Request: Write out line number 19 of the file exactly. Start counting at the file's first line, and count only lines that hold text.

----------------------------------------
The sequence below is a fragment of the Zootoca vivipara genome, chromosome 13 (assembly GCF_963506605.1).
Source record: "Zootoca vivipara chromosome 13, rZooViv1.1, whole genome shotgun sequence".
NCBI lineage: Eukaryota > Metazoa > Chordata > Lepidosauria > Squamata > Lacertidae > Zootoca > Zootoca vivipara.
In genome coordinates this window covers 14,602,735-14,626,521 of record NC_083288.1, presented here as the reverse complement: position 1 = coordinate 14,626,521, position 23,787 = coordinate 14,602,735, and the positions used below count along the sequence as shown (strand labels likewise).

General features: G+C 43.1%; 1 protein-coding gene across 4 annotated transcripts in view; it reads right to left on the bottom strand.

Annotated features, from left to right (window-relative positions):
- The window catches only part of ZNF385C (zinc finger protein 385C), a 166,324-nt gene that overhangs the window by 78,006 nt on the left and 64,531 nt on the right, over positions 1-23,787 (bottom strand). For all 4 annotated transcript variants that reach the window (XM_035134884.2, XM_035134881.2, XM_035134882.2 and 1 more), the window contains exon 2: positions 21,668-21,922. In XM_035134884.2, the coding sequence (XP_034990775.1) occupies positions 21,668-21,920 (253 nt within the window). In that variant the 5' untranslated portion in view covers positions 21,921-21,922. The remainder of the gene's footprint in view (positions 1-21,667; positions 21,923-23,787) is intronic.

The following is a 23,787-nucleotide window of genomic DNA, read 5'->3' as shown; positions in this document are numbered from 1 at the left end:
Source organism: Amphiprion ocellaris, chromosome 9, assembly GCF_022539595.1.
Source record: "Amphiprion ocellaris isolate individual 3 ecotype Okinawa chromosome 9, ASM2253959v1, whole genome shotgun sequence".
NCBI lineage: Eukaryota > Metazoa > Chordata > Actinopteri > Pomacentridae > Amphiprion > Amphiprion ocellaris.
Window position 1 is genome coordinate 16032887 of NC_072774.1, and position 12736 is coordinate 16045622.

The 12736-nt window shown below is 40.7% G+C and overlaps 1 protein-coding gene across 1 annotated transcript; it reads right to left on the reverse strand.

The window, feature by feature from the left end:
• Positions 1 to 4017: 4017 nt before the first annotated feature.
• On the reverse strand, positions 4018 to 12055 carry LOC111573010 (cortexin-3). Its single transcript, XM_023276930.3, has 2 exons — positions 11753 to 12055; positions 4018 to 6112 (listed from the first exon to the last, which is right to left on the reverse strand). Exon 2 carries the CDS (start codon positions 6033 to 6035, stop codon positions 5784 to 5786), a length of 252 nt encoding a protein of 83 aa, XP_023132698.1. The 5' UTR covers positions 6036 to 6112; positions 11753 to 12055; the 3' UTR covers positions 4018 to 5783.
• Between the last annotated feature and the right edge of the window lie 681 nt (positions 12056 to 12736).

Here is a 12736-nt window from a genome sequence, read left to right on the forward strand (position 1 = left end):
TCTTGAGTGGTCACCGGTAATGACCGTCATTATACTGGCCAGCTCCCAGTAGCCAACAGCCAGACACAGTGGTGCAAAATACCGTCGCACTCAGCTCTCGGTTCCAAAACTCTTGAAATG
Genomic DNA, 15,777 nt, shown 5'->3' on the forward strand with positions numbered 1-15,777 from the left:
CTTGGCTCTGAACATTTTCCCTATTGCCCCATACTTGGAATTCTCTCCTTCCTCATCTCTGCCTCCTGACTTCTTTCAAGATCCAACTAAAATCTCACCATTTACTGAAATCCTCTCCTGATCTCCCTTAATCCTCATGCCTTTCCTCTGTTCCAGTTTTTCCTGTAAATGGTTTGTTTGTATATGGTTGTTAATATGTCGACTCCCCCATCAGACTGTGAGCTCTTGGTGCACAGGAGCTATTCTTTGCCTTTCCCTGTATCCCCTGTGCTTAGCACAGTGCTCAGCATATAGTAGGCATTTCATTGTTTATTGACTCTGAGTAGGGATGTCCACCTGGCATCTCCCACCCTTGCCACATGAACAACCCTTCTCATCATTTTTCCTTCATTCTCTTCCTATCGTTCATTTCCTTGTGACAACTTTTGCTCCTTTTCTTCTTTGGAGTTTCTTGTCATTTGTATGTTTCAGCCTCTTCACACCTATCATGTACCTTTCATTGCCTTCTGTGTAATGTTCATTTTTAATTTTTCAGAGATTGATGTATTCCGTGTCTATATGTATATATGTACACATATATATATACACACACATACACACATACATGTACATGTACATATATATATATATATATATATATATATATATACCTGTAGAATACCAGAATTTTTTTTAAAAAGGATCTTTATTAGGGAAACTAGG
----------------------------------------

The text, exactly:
TCTTGAGTGGTCACCGGTAATGACCGTCATTATACTGGCCAGCTCCCAGTAGCCAACAGCCAGACACAGTGGTGCAAAATACCGTCGCACTCAGCTCTCGGTTCCAAAACTCTTGAAATG